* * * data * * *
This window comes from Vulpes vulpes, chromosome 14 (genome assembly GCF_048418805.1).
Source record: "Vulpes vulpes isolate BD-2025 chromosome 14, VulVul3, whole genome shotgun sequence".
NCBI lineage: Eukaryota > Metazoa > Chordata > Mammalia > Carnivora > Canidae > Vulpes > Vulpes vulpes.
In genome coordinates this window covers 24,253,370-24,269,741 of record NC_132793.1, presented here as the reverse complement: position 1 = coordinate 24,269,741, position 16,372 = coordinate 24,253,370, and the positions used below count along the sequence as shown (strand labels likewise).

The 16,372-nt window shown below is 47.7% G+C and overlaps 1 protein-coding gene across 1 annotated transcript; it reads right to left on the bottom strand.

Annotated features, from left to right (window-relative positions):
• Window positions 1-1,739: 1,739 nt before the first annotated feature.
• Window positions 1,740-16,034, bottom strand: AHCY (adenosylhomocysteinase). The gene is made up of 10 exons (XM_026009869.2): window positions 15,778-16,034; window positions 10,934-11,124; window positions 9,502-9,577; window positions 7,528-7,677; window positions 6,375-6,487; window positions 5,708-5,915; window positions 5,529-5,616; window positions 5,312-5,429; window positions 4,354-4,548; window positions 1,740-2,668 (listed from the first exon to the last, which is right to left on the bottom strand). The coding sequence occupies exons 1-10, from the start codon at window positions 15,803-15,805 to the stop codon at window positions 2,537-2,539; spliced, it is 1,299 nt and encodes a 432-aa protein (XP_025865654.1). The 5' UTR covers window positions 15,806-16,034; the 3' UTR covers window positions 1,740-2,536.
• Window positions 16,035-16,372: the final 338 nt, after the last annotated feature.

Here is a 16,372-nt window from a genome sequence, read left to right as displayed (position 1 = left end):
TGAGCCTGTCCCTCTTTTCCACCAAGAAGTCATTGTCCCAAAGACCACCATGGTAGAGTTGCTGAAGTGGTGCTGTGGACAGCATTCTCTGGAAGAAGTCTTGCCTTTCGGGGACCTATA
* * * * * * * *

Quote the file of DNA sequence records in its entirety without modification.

This window comes from Vulpes vulpes, chromosome 14 (genome assembly GCF_048418805.1).
Source record: "Vulpes vulpes isolate BD-2025 chromosome 14, VulVul3, whole genome shotgun sequence".
NCBI lineage: Eukaryota > Metazoa > Chordata > Mammalia > Carnivora > Canidae > Vulpes > Vulpes vulpes.
In genome coordinates this window covers 24,253,370-24,269,741 of record NC_132793.1, presented here as the reverse complement: position 1 = coordinate 24,269,741, position 16,372 = coordinate 24,253,370, and the positions used below count along the sequence as shown (strand labels likewise).

The 16,372-nt window shown below is 47.7% G+C and overlaps 1 protein-coding gene across 1 annotated transcript; it reads right to left on the bottom strand.

Annotated features, from left to right (window-relative positions):
• Window positions 1-1,739: 1,739 nt before the first annotated feature.
• Window positions 1,740-16,034, bottom strand: AHCY (adenosylhomocysteinase). The gene is made up of 10 exons (XM_026009869.2): window positions 15,778-16,034; window positions 10,934-11,124; window positions 9,502-9,577; window positions 7,528-7,677; window positions 6,375-6,487; window positions 5,708-5,915; window positions 5,529-5,616; window positions 5,312-5,429; window positions 4,354-4,548; window positions 1,740-2,668 (listed from the first exon to the last, which is right to left on the bottom strand). The coding sequence occupies exons 1-10, from the start codon at window positions 15,803-15,805 to the stop codon at window positions 2,537-2,539; spliced, it is 1,299 nt and encodes a 432-aa protein (XP_025865654.1). The 5' UTR covers window positions 15,806-16,034; the 3' UTR covers window positions 1,740-2,536.
• Window positions 16,035-16,372: the final 338 nt, after the last annotated feature.

Here is a 16,372-nt window from a genome sequence, read left to right as displayed (position 1 = left end):
TGAGCCTGTCCCTCTTTTCCACCAAGAAGTCATTGTCCCAAAGACCACCATGGTAGAGTTGCTGAAGTGGTGCTGTGGACAGCATTCTCTGGAAGAAGTCTTGCCTTTCGGGGACCTATA